Research has shown wide variation in error reporting by profession, with nurses reporting substantially more often than physicians. This study explored not only report rates by profession, but also across departments and event types. Results indicate physicians and technicians are more likely to report errors from across departmental boundaries , while nurses and physicians report a wider variety of error types.
Iqbal AR, Parau CA, Kazi S, et al. Jt Comm J Qual Patient Saf. 2021;47:793-801.
The electronic medication administration record (eMAR) is one technologic strategy to improve medication safety. In this study, usability issues related to eMAR contributed to 473 patient safety event reports. Eight usability challenge categories were identified (e.g. alerts and interoperability). Among these usability challenges, special attention should be paid to workflow and display/visual clutter.
Adams KT, Pruitt Z, Kazi S, et al. J Patient Saf. 2021;17:e988-e994.
It is important to consider unintended consequences when implementing new tools, such as health information technology (HIT). This study reviewed 2,700 patient safety event reports to identify the type of medication error, the stage in the process in which the error occurred, and how HIT usability issues contributed to the errors. Errors in dosing were the most frequent type, and occurred during ordering or reviewing. Most errors described usability issues which should be considered and addressed to improve medication safety.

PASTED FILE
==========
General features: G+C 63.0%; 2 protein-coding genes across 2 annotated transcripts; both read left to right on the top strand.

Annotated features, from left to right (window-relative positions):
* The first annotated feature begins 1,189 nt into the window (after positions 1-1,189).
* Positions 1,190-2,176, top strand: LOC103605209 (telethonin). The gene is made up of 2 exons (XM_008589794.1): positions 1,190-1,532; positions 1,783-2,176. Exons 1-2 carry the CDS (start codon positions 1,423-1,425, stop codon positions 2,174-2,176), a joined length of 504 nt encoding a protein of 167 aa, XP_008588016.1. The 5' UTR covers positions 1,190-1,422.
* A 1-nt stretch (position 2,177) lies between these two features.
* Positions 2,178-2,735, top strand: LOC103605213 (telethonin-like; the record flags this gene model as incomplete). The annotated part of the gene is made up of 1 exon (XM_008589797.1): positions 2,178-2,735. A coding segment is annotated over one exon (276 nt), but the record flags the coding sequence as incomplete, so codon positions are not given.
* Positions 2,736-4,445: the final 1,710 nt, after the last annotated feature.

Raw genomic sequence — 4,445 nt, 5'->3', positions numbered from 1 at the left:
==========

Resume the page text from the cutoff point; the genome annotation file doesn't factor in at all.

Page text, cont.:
Pruitt ZM, Howe JL, Hettinger AZ, et al. J Patient Saf. 2021;17:e983-e987.
Electronic health record (EHR) usability can affect clinicians’ ability to provide safe patient care. Thematic analysis of interviews with emergency medicine physicians reveal that the most common perceived usability strength was visual display of the EHR system, and the most common shortcoming was lack of workflow support (e.g., a workflow mismatch between the EHR system and how clinicians use the system to accomplish tasks).